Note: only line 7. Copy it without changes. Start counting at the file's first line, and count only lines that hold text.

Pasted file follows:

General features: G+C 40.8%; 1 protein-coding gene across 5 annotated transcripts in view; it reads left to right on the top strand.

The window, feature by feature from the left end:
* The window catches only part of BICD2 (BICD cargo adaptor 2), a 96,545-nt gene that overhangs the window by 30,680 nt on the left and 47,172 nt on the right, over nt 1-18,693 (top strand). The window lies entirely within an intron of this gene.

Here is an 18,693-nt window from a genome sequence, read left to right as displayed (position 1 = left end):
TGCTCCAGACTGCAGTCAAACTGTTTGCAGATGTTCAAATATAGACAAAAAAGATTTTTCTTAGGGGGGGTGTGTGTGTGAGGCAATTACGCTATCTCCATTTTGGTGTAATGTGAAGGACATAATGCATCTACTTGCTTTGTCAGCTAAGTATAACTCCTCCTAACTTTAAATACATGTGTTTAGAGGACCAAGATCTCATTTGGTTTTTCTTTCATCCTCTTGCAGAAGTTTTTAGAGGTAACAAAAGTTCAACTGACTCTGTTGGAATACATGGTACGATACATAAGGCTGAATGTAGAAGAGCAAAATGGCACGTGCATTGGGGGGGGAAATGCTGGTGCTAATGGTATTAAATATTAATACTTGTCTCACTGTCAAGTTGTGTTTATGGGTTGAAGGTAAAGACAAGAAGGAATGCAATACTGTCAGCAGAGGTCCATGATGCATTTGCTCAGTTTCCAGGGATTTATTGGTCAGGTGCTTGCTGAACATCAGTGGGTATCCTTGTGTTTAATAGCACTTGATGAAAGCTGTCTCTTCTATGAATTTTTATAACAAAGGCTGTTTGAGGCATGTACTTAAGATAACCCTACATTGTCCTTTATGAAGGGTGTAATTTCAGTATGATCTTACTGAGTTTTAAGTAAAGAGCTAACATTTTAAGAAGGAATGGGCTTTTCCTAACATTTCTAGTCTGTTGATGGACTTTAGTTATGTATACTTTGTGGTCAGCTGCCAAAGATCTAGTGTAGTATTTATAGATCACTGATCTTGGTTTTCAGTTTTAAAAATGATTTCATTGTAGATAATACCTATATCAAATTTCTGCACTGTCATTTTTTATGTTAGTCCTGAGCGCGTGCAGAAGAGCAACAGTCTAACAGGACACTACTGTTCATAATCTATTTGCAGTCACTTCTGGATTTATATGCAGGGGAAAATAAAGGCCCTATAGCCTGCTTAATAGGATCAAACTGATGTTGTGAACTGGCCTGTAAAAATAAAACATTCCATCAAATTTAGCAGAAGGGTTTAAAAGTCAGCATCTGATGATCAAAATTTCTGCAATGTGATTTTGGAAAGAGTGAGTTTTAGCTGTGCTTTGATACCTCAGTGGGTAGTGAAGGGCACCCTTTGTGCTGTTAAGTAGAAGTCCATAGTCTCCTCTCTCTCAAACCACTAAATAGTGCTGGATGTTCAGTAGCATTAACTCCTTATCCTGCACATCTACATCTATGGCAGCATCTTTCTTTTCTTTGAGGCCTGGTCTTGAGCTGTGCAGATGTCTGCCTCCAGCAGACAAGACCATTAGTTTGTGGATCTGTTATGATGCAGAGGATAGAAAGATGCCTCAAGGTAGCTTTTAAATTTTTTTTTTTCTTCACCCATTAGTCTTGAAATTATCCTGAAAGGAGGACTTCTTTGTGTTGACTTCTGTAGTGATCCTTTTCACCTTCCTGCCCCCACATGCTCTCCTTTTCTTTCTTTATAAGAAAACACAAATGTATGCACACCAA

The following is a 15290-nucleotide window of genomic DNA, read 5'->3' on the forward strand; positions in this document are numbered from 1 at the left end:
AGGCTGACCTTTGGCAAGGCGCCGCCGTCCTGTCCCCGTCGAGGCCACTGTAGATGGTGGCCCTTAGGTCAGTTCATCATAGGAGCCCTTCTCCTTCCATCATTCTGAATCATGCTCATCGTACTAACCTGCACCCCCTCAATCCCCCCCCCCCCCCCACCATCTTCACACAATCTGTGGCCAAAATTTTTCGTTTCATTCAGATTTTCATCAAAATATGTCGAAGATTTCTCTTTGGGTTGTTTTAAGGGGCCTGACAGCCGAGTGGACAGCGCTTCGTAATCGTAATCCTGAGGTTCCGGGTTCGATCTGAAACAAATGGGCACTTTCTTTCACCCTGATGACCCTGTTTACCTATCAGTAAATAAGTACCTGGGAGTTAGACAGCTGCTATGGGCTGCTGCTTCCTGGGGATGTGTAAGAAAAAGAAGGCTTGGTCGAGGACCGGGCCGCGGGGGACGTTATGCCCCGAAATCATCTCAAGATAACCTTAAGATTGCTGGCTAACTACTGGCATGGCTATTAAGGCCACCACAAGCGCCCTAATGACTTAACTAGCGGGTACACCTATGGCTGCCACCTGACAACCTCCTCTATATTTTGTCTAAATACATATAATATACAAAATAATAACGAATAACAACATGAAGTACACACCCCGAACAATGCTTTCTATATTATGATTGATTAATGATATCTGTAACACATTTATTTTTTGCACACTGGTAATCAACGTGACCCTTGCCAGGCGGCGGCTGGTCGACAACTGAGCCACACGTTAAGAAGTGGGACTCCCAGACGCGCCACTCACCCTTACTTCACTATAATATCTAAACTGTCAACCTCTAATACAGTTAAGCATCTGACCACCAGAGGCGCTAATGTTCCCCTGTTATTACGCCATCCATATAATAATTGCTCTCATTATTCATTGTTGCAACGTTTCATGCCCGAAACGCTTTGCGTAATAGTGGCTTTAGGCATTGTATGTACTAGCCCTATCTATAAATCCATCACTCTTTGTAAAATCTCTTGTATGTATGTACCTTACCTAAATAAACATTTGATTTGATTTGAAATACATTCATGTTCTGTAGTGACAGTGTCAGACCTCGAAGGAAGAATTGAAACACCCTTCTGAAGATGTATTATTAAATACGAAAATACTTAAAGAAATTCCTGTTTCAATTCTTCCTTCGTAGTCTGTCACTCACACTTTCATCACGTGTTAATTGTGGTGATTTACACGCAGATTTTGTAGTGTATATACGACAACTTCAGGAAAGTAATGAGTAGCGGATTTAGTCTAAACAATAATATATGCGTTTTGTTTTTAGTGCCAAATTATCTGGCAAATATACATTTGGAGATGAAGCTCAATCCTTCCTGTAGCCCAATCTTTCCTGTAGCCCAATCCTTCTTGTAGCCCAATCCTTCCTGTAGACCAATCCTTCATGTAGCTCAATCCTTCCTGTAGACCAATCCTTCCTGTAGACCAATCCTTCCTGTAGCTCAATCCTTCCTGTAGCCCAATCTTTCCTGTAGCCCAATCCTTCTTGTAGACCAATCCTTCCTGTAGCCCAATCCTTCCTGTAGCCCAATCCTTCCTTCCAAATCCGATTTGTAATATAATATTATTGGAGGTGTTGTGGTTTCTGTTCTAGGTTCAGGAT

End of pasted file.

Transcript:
AGGCTGACCTTTGGCAAGGCGCCGCCGTCCTGTCCCCGTCGAGGCCACTGTAGATGGTGGCCCTTAGGTCAGTTCATCATAGGAGCCCTTCTCCTTCCATCATTCTGAATCATGCTCATCGTACTAACCTGCACCCCCTCAATCCCCCCCCCCCCCCCACCATCTTCACACAATCTGTGGCCAAAATTTTTCGTTTCATTCAGATTTTCATCAAAATATGTCGAAGATTTCTCTTTGGGTTGTTTTAAGGGGCCTGACAGCCGAGTGGACAGCGCTTCGTAATCGTAATCCTGAGGTTCCGGGTTCGATCTGAAACAAATGGGCACTTTCTTTCACCCTGATGACCCTGTTTACCTATCAGTAAATAAGTACCTGGGAGTTAGACAGCTGCTATGGGCTGCTGCTTCCTGGGGATGTGTAAGAAAAAGAAGGCTTGGTCGAGGACCGGGCCGCGGGGGACGTTATGCCCCGAAATCATCTCAAGATAACCTTAAGATTGCTGGCTAACTACTGGCATGGCTATTAAGGCCACCACAAGCGCCCTAATGACTTAACTAGCGGGTACACCTATGGCTGCCACCTGACAACCTCCTCTATATTTTGTCTAAATACATATAATATACAAAATAATAACGAATAACAACATGAAGTACACACCCCGAACAATGCTTTCTATATTATGATTGATTAATGATATCTGTAACACATTTATTTTTTGCACACTGGTAATCAACGTGACCCTTGCCAGGCGGCGGCTGGTCGACAACTGAGCCACACGTTAAGAAGTGGGACTCCCAGACGCGCCACTCACCCTTACTTCACTATAATATCTAAACTGTCAACCTCTAATACAGTTAAGCATCTGACCACCAGAGGCGCTAATGTTCCCCTGTTATTACGCCATCCATATAATAATTGCTCTCATTATTCATTGTTGCAACGTTTCATGCCCGAAACGCTTTGCGTAATAGTGGCTTTAGGCATTGTATGTACTAGCCCTATCTATAAATCCATCACTCTTTGTAAAATCTCTTGTATGTATGTACCTTACCTAAATAAACATTTGATTTGATTTGAAATACATTCATGTTCTGTAGTGACAGTGTCAGACCTCGAAGGAAGAATTGAAACACCCTTCTGAAGATGTATTATTAAATACGAAAATACTTAAAGAAATTCCTGTTTCAATTCTTCCTTCGTAGTCTGTCACTCACACTTTCATCACGTGTTAATTGTGGTGATTTACACGCAGATTTTGTAGTGTATATACGACAACTTCAGGAAAGTAATGAGTAGCGGATTTAGTCTAAACAATAATATATGCGTTTTGTTTTTAGTGCCAAATTATCTGGCAAATATACATTTGGAGATGAAGCTCAATCCTTCCTGTAGCCCAATCTTTCCTGTAGCCCAATCCTTCTTGTAGCCCAATCCTTCCTGTAGACCAATCCTTCATGTAGCTCAATCCTTCCTGTAGACCAATCCTTCCTGTAGACCAATCCTTCCTGTAGCTCAATCCTTCCTGTAGCCCAATCTTTCCTGTAGCCCAATCCTTCTTGTAGACCAATCCTTCCTGTAGCCCAATCCTTCCTGTAGCCCAATCCTTCCTTCCAAATCCGATTTGTAATATAATATTATTGGAGGTGTTGTGGTTTCTGTTCTAGGTTCAGGAT